The Other Coin: Ancient Gold Coins

Ancient gold coins began in the early 7th c. BC in Lydia with the marking of natural
occurring mixtures of gold and silver called electrum. They were stamped with
simple hammer marks, then appeared with a lion. In the next century the famous
coins of Croesus were minted with refined gold and silver planchettes, most often
with the lion and a facing bull. The Persian Empire conquered Lydia shortly thereafter
and began minting gold and silver coins with the Great King as an archer. These coins
flooded Greece as bribes to local kings in preparation for Darius invasion. They were
called Darics after Darius, the king of Persia and these "archers" were considered
more effective than those in the army, effectively converting northern Greece to the
Persian cause and dividing most of the rest of Greece and the Greek colonies in Asia
Minor.
Gold coins were not a market coin, being far too valuable. They were used for
international transactions and courtly or imperial bribes and negotiations. Gold coins
were a mark of large wholesale trade or court favor. Athens established its trading
empire on silver coins and silver was the coin that paid soldiers and merchants. Gold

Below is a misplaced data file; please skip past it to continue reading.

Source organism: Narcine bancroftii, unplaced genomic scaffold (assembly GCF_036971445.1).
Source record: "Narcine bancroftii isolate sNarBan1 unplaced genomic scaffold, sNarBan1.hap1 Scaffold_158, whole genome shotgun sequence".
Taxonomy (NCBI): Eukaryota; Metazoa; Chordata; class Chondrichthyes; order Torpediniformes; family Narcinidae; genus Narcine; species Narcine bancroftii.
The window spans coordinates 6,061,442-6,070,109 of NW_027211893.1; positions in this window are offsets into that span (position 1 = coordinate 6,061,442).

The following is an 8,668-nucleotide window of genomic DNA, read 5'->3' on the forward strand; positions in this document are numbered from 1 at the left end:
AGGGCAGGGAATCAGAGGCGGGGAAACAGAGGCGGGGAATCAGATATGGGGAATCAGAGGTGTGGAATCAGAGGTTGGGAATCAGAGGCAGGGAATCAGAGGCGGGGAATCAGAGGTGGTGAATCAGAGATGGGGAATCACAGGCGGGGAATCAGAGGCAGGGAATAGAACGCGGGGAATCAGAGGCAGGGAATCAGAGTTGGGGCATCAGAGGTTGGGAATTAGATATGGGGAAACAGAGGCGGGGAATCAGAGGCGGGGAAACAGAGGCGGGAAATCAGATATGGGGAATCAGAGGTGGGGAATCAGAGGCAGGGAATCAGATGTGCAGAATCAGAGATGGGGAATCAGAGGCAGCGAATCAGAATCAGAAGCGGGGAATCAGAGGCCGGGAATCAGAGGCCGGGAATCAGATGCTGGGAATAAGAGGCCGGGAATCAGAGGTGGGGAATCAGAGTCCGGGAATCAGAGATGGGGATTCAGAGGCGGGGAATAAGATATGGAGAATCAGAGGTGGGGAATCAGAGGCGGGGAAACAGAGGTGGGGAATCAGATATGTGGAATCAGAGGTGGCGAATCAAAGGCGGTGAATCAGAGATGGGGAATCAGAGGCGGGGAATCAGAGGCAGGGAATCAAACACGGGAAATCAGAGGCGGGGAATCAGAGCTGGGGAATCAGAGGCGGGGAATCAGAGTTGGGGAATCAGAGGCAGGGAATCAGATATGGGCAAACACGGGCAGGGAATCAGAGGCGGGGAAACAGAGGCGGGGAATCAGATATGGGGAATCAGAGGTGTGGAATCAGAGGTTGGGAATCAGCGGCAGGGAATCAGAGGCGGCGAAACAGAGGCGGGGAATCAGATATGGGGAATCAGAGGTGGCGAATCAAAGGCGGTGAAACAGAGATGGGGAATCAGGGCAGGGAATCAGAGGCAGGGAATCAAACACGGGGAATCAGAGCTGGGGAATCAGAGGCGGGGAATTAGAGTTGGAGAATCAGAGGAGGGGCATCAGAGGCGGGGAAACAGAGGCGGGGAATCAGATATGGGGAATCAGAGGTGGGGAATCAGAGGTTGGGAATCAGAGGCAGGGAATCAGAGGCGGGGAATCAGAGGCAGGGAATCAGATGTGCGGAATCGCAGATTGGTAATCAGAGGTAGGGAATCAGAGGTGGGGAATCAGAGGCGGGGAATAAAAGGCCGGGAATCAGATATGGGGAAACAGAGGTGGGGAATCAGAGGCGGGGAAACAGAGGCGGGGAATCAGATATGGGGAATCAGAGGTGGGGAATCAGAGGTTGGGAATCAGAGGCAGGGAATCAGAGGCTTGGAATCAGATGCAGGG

coins were often medals to commemorate victories or for large transactions. Egypt,
rich in gold, did not mint coins until Ptolemy minted the coins as examples of imperial
largess (coins of Arsinoe, Ptolemy III and Ptolemy IV below), except for a few gold
medals made to pay Spartan soldiers by Pharaoh Necho. Alexander the Great's gold
coins with helmeted Athena and a standing Nike on reverse were more widely
distributed to high ranking officers and petty kings, but were not fully developed as
market coins before his death.
The exceptions to the rare use of gold was the Carthaginian and later the Roman
Empire whose large trading ventures and bureaucracies demanded payment in gold
for routinely large transactions. The Carthaginians or Phoenicians continued the gold
stater with the head of beautiful Astarte and reverse of a horse often with palm tree
behind. The Romans developed the gold aureus (Augustus/Nike holding globe below)
that lasted as the solidus of Constantine (one of Valentinian below with reverse
holding Nike, foot on captive) and the Byzantine empire, an imperial standard
accepted by the medieval West. Gold return to the rare use to high ranking soldiers
and bureaucrats, international diplomacy, or imperial favor in the Byzantine empire.

Numismatically yours, David Elliott